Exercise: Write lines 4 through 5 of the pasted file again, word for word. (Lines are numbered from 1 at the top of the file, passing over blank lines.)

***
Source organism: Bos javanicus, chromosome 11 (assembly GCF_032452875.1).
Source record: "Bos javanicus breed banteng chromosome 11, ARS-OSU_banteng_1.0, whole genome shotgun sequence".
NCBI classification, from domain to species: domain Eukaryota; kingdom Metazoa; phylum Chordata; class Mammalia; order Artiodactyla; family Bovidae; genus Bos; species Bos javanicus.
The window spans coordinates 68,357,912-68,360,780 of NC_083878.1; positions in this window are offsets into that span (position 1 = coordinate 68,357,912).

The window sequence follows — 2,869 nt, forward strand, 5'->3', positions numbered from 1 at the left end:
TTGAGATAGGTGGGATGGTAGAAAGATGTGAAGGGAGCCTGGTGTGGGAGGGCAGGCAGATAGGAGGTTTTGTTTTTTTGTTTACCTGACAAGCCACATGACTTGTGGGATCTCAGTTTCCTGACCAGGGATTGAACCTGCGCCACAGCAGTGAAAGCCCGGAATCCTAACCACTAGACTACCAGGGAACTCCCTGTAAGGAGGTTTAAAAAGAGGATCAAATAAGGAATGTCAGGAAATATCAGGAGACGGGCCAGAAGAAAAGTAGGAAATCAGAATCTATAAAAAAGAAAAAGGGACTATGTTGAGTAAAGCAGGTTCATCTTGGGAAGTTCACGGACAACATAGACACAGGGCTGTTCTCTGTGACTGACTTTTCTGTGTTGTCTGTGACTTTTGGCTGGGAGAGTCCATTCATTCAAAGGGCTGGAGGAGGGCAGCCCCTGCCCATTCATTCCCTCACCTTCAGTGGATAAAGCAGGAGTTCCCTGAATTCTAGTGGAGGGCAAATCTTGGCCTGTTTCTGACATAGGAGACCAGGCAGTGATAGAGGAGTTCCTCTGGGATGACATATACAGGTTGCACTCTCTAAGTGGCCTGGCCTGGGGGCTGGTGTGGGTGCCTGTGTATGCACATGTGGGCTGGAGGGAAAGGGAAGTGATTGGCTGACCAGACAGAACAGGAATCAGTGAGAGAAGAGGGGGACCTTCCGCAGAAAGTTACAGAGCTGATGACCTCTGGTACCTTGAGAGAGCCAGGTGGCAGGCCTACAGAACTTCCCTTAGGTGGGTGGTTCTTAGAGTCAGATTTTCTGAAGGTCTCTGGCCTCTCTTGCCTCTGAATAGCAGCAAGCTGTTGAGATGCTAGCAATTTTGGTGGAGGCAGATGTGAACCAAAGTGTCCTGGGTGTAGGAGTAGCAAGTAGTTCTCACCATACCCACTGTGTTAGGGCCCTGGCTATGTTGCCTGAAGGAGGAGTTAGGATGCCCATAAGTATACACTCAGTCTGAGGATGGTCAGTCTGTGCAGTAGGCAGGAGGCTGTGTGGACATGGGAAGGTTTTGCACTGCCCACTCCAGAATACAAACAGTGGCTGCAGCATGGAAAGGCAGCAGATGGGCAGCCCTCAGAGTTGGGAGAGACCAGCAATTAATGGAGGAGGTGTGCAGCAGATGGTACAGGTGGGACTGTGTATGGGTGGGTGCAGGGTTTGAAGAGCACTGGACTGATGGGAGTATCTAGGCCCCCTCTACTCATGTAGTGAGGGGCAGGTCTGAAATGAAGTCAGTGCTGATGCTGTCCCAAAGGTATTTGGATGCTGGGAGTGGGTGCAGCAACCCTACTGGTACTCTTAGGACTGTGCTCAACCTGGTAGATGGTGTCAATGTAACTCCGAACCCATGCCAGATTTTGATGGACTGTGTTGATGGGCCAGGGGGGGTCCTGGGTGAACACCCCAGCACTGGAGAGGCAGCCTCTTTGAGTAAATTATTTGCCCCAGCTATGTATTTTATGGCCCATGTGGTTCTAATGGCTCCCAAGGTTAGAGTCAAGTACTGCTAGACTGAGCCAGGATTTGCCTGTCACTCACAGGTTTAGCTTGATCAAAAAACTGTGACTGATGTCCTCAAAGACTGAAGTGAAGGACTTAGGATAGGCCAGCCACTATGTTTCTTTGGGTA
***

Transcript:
The window spans coordinates 68,357,912-68,360,780 of NC_083878.1; positions in this window are offsets into that span (position 1 = coordinate 68,357,912).

The window sequence follows — 2,869 nt, forward strand, 5'->3', positions numbered from 1 at the left end: